Origins of the FBFI – A Clarification


"The FBFI is the continuation of what James Leo Garrett says first bore the name of 'The National Federation of Fundamentalists of the Northern Baptists.'” 

What needed

clarification is before the 60s the FBF (though a distinct organization) existed inside other organizations i.e. the NBC or the CBA.  In the 60s, it evolcedinto a stand alone organization.

Hoping to shed more light than heat..

What about the New Testament Association?

"The FBFI is the continuation of what James Leo Garrett says first bore the name of 'The National Federation of Fundamentalists of the Northern Baptists.'”

Why does that mantle fall exclusively on the FBFI, as opposed to the New Testament Association of Independent Baptist Churches? It would seem that though both the FBFI and the NTA trace their heritage back to the same origin, since they diverged from one another in the 1960s, Bauder's point that Moritz is responding to would have merit.



Greg Linscott
Marshall, MN

FBF (actually CBF) document circa 1962

A brochure in my files from the Conservative Baptist Fellowship (circa 1962) indicates that the CBF considered itself the organizer of the CBFMS (1943), CBA (1947), CBHMS (1950) and WCBM [which became Baptist World Mission] (1961). The NTA did not come about until 1965.

The Conservative Baptist Fellowship claims in that publication that its birthplace was Buffalo, NY, 1920. That was the organization date for the Fundamentalist Fellowship of the Northern Baptist Convention. I came upon this pamphlet in the summer of 1963 when I was hired, by the CBF leadership, to clean out the office at 2561 North Clark Street in Chicago.

I also hosted the 55th Annual Meeting of the FBF at Faith Baptist, St. Paul, MN in 1975, one year after I went on the FBF board. At that meeting we gave registrants free copies of former CBF Executive Secretary, C.E. Tulga's  famous "Case Books" that had been published and distributed by CBF. At that time no one doubted that the Fundamental Baptist Fellowship was one in the same as the Fundamentalist Fellowship of the NBC and then the Conservative Baptist Fellowship. My father had served on the CBF board in the 1940s and 50s.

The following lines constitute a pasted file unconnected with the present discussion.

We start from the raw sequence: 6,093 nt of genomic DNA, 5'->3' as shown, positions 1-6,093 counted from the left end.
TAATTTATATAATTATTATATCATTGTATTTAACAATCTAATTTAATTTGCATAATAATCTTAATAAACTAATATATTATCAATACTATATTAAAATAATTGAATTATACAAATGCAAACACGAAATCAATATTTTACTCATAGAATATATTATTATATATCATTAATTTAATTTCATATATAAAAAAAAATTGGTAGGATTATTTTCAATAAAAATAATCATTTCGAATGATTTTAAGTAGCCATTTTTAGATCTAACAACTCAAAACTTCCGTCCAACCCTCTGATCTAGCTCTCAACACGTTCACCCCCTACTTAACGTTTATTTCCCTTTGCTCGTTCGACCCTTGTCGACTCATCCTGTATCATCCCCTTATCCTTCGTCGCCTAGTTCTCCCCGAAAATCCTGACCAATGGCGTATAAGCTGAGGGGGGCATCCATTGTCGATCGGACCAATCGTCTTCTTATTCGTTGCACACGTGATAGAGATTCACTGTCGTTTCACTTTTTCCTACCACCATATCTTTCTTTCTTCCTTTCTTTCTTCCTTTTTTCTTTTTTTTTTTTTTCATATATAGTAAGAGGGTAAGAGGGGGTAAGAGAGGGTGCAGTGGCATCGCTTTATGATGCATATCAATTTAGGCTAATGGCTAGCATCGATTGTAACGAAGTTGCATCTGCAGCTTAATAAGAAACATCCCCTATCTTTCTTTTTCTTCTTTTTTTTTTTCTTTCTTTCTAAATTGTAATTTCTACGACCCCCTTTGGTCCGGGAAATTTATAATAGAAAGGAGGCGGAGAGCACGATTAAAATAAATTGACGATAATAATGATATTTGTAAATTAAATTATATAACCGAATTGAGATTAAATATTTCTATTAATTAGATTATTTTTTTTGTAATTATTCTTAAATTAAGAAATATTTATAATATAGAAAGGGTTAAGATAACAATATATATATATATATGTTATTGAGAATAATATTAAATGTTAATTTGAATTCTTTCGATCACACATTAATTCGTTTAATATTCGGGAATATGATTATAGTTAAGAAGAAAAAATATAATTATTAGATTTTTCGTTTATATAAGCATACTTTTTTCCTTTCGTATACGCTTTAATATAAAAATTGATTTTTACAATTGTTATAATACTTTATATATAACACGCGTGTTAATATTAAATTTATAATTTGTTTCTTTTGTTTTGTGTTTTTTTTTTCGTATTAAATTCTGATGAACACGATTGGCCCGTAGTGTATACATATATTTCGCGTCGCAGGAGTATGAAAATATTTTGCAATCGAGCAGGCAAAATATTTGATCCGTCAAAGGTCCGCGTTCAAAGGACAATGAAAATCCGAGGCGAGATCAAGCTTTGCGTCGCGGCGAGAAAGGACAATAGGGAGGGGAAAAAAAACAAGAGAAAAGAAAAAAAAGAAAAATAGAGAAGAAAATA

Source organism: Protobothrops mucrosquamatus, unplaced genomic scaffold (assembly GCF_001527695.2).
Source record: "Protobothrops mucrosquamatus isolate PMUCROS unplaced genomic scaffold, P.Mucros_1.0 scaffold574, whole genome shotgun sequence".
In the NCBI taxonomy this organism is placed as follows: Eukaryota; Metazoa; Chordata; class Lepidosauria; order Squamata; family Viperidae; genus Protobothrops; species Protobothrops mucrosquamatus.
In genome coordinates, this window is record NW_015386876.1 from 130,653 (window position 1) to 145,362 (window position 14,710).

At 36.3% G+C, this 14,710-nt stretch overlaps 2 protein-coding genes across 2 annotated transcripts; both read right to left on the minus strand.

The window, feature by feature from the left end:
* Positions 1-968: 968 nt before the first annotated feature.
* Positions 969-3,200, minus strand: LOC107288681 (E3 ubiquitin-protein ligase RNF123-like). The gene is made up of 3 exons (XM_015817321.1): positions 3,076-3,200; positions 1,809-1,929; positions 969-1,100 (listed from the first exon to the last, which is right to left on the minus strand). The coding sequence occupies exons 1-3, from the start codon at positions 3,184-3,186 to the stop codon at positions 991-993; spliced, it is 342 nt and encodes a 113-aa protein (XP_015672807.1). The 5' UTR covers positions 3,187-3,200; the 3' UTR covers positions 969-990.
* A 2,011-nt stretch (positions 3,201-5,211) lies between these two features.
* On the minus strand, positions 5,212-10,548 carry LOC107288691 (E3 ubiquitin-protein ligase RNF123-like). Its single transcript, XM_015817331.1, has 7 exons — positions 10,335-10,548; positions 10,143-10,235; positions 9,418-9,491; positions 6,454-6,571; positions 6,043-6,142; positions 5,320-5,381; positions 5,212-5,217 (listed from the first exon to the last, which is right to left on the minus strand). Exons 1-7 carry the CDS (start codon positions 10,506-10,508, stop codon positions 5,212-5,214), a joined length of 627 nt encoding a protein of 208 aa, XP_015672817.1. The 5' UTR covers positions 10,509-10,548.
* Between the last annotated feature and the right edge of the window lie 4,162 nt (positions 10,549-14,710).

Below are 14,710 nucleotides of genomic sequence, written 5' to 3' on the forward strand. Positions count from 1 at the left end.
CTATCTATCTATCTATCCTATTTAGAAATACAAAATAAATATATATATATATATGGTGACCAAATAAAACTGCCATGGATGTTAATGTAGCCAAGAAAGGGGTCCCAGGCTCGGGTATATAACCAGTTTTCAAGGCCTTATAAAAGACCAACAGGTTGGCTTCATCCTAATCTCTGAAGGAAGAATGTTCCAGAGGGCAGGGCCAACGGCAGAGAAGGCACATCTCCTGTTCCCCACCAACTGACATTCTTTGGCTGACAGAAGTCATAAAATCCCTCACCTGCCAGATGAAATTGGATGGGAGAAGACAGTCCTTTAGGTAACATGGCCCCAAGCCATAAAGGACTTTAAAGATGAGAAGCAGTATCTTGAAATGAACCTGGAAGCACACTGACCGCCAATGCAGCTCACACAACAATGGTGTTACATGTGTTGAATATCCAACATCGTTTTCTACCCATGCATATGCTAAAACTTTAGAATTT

Gerry Carlson

Sebring, FL




Gerry Carlson

Trail of CBF

This is from Gerry's files:

You can click on the picture for a larger view.

Greg Linscott
Marshall, MN

Help me, then...


At what point did the FBF and the CBA diverge? What exactly happened there? Is the FBF the remnant of the CB "hardcore," and the CBA the "softcore"? I'm fuzzy on that history.

Greg Linscott
Marshall, MN

The divergence occurred in

The divergence occurred in the 60s over the then hot button questions of Neo-Evangelicalism and ecumenical evangelism as typified by Billy Graham.  As for hard\soft core, yes the FBF was made up of the hard core faction. 

Greg Linscott wrote:


At what point did the FBF and the CBA diverge? What exactly happened there? Is the FBF the remnant of the CB "hardcore," and the CBA the "softcore"? I'm fuzzy on that history.

Hoping to shed more light than heat..

A Long and twisting tale

I wrote a B.D. (M.Div.) thesis in 1966-67 on the last battle in the NBC (1946-47). My conclusion was that the emerging CB movement in the 40s dealt with the doctrinal problem in the NBC (liberalism), but did not adequately deal with the organizational mindset of conventionism. As a result political and jurisdictional disputes in the CB movement began to manifest themselves early on. This has also been seen in other groups subsequently. 

There were also fissures developing in the 50s between the four distinct, and separate, entities in the CB movement -- CBF, CBA, CBFMS & CBHMS. Premillennialism and pretrib issues developed because most of the churches wanted the movement to be premil & pretrib, but the mission agencies and Denver Sem. wanted to allow for a greater latitude. The organizational structure of the movement facilitated a contentious political environment that permeated annual meetings.